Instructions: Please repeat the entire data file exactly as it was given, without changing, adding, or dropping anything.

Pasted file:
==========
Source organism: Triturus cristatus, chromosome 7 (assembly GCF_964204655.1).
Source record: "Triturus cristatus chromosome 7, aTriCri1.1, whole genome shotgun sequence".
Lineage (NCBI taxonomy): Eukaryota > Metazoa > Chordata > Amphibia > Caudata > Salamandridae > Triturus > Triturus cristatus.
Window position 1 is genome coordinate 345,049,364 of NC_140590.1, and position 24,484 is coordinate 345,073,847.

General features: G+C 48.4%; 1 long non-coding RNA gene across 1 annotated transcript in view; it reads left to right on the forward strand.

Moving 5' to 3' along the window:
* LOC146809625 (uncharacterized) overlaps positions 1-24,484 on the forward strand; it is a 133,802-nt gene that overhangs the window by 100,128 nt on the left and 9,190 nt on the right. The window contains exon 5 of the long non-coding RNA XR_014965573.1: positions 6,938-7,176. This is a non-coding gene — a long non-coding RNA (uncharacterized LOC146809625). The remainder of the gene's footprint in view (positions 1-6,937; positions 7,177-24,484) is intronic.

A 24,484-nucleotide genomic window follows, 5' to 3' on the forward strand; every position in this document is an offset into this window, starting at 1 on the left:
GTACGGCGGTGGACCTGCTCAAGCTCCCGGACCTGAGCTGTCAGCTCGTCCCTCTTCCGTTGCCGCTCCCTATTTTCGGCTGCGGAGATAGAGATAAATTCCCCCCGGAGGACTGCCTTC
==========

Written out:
Source organism: Triturus cristatus, chromosome 7 (assembly GCF_964204655.1).
Source record: "Triturus cristatus chromosome 7, aTriCri1.1, whole genome shotgun sequence".
Lineage (NCBI taxonomy): Eukaryota > Metazoa > Chordata > Amphibia > Caudata > Salamandridae > Triturus > Triturus cristatus.
Window position 1 is genome coordinate 345,049,364 of NC_140590.1, and position 24,484 is coordinate 345,073,847.

General features: G+C 48.4%; 1 long non-coding RNA gene across 1 annotated transcript in view; it reads left to right on the forward strand.

Moving 5' to 3' along the window:
* LOC146809625 (uncharacterized) overlaps positions 1-24,484 on the forward strand; it is a 133,802-nt gene that overhangs the window by 100,128 nt on the left and 9,190 nt on the right. The window contains exon 5 of the long non-coding RNA XR_014965573.1: positions 6,938-7,176. This is a non-coding gene — a long non-coding RNA (uncharacterized LOC146809625). The remainder of the gene's footprint in view (positions 1-6,937; positions 7,177-24,484) is intronic.

A 24,484-nucleotide genomic window follows, 5' to 3' on the forward strand; every position in this document is an offset into this window, starting at 1 on the left:
GTACGGCGGTGGACCTGCTCAAGCTCCCGGACCTGAGCTGTCAGCTCGTCCCTCTTCCGTTGCCGCTCCCTATTTTCGGCTGCGGAGATAGAGATAAATTCCCCCCGGAGGACTGCCTTC